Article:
Bantayan Island

Interview: Mr. Cody Thrush (American in the Philippines)

Cody, first of all can you tell us about your career? When did you leave the US and where have you worked?

I started working overseas in 1996 as a (very amateur) tour guide in China after having spent time in Beijing as an exchange student. I returned to China in 1998 and worked for a local head-hunting agency until I began to formally work in the project forwarding field in 1999, which is when I met you. I worked in Shanghai for nearly 10 years. I also worked in Australia, Hong Kong, Denmark, Azerbaijan, Kazakhstan and the Philippines where I have now lived 10 years.

I worked in all areas of project forwarding, documentation, sales, customer service, operations, cargo surveying and on-site project management. In addition to project forwarding I contributed to sales and marketing efforts with graphic design, video production, website development and IT support.

While working in China I visited 27 of the 33 provinces and special administrative regions.

Most people would say that living in the Philippines is like being on a continuous holiday. How is it to live as a foreigner in Cebu all year round?

For someone like you who is from a cold part of the world it may seem like a holiday just because it’s warm. The tropical weather also has it’s drawbacks. For most of the year It’s hardly tolerable to be outside in the hot, humid climate. You might have a similar issue with the climate in Stockholm, but at the opposite end of the thermometer.

People dream of the sun drenched beaches, but for me I go to the beach only occasionally and definitely not when the sun is out, I get sun-burned too easily. Maybe I take it for granted but I definitely enjoy all of the times that I have gone island hopping or swimming and snorkeling with the tropical fish, sea turtles and especially the whale sharks.

Whale Sharks Oslob
Swimming with Whale Sharks in Oslob, Cebu

The place is definitely laid back but traffic has become so congested here in Cebu City (although it’s not as bad as other SE Asian cities like Manila, Jakarta or Bangkok) that having to travel by car in the city elicits so much frustration that it counter-balances almost all that tropical island mood. Living outside the city is therefore preferable but that’s not always possible, especially when the good schools, shops, food and hospitals are found in major metropolitan areas.

Cebu City on the Map

I have three kids here in Cebu with an indispensable amount of help from the in-laws, so it’s hard for me to imagine living anywhere else. I’m very happy with the natural environment around where I live, we have abundant wildlife around our house, exotic birds, butterflies, lizards and snakes often make their way onto our property. Snakes of course can be frightening but if you know how to differentiate the poisonous from the harmless it’s not an issue. Mosquitos have been a scare lately, with rumors of a dengue epidemic, but my family doesn’t feel under threat because we are not in a highly congested or populated area and take all kinds of precautions like mosquito repellent lotion, stickers, bracelets etc. especially for the kids.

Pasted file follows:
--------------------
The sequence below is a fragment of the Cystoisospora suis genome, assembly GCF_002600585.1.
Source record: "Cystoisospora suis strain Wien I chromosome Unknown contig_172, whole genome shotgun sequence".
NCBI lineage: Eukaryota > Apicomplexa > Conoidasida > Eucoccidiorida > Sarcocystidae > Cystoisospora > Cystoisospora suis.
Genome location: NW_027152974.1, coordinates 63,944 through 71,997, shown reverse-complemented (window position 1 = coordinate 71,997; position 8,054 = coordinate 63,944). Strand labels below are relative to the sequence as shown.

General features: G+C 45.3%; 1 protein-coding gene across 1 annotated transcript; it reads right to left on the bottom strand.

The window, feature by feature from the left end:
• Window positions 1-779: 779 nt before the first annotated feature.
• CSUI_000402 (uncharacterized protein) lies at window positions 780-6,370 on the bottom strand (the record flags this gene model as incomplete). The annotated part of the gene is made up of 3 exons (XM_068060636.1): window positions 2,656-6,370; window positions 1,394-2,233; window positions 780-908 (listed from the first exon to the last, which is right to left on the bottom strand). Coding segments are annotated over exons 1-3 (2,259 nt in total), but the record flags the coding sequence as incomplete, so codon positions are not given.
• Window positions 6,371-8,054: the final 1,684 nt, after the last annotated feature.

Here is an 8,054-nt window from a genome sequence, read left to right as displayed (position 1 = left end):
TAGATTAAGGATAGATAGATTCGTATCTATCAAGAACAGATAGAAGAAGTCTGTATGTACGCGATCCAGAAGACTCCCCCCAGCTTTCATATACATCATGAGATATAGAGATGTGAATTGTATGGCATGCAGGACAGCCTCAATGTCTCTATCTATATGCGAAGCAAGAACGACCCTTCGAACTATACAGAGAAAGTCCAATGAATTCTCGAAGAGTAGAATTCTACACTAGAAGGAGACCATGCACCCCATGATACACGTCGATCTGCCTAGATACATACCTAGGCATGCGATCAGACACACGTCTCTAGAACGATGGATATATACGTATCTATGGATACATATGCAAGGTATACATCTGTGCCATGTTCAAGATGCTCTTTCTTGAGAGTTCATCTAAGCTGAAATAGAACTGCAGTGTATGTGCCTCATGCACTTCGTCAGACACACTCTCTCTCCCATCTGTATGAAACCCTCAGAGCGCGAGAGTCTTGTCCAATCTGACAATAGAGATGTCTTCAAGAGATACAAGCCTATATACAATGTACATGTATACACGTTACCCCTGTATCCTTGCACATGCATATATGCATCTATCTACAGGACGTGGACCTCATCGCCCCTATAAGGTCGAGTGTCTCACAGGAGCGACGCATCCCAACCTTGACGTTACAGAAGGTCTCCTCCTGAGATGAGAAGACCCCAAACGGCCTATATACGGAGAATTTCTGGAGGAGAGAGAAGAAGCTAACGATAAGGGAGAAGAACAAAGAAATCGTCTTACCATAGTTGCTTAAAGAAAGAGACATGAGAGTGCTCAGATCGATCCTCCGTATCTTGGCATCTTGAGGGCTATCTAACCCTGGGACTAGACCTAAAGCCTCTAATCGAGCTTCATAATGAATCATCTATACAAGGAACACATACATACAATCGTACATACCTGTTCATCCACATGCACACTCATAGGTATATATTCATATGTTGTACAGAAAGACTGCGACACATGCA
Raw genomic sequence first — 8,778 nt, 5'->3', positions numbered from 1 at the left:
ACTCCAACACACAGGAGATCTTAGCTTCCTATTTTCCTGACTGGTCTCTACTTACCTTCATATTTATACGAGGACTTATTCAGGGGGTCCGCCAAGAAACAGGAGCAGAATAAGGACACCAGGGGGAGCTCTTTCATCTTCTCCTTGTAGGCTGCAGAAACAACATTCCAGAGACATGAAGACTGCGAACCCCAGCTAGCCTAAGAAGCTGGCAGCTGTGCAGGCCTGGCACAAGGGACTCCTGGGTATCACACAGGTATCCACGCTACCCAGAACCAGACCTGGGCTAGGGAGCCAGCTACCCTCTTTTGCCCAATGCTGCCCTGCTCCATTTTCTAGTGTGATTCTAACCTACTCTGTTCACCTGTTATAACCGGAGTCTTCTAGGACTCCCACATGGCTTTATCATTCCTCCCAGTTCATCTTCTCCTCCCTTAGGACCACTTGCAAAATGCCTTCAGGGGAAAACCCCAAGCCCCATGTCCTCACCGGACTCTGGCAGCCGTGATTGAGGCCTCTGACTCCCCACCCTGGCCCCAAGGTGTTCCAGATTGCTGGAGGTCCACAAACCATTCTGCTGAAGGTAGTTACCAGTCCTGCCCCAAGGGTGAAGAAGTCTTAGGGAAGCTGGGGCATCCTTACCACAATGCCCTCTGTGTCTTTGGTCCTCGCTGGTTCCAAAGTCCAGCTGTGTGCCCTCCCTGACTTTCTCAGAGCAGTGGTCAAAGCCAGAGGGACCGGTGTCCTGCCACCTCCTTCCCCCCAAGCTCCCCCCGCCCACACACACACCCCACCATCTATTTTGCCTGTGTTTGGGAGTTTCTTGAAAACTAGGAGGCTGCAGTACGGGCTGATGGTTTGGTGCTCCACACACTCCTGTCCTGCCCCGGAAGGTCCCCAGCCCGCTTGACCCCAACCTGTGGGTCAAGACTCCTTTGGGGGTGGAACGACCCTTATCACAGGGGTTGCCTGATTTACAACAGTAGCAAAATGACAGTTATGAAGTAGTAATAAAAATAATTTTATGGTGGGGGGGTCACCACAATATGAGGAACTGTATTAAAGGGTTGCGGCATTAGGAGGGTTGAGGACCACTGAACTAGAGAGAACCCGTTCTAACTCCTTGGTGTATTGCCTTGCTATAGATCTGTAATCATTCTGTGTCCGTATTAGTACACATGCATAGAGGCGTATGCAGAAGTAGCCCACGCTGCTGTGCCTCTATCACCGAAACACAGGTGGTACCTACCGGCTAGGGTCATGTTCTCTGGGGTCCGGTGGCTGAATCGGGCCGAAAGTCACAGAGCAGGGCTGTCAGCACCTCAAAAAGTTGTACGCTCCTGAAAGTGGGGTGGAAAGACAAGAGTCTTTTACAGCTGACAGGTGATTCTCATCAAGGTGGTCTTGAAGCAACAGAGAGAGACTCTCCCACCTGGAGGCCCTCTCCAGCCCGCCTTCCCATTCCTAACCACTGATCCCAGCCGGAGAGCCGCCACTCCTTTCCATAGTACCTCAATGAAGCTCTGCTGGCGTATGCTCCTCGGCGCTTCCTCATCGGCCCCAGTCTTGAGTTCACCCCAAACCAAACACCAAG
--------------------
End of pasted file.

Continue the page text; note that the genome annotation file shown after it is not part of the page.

The expat community here is pretty homogenous, mostly retired aged Australians, North Americans and Europeans. I think most are attracted by the cheap cost of living and friendly english speaking locals.

You have travelled a lot over the years – where would you say that you have found the most spectacular scenery?

Frasier Island which is off of Hervey Bay in Queensland Australia had breathtaking pristine natural beauty. I had an adventure on Frasier Island with some fellow hostel guests from England, we rented a four wheel drive jeep, took the ferry over and spent the night camping on the beach. Other than the incredible tropical sand island rain forest we also enjoyed seeing dingos in the wild and had a close call when our jeep got stuck on the beach with the tide rapidly rising.

Frasier Island – photo credit:  Lifecaptured1982
Frisier Island 4 x 4 – photo credit:  CmdrGravy

There are also places in Oregon (where I come from originally) that are awe inspiring. I was involved in mountain climbing as a youth, so I enjoyed adventures on almost all of the mountains in Oregon and Washington.

In terms of scenery I vividly recall spending time at fire stations in the forest with my father or later in college with some classmates. One in particular that I have fond memories of is Fivemile Butte Fire Lookout.

Inside fivemile butte fire lookout
Outside fivemile butte fire lookout. photo credit mmiscione

As a college student on a study tour in 1995 I had the chance to travel extensively in SE Asia including several cities in Myanmar. Bagan had a truly spectacular skyline with countless pagodas spotting the horizon.

Bagan, Myanmar – photo credit:  gianpsar

Where would you like to spend your next holiday alone and where would you like to spend it with family?

I would like to visit the Gal├ípagos Islands some time, anywhere amazing like that I think is best enjoyed with the company of loved ones. For traveling alone I don’t really afford myself that luxury, or maybe I get my fair share of solo traveling while on business trips. I enjoy traveling to all the places that are new to me especially, I have always been interested in learning foreign languages.

Tell us about your worst travel experience.

I experienced two particularly bad cases of food poisoning. Once in Kaohsiung, Taiwan from some bad mussels from a street food vendor and another time in Ho Chi Minh City, Vietnam from eating a meat pie at an Irish Pub, of all places. Both cases had me bed ridden in agony for at least a week.

How to get in touch with you should any of our readers wish to?

I can be reached by email at cody.abram@projectcargo-weekly.com or on LinkedIn at https://www.linkedin.com/in/docody/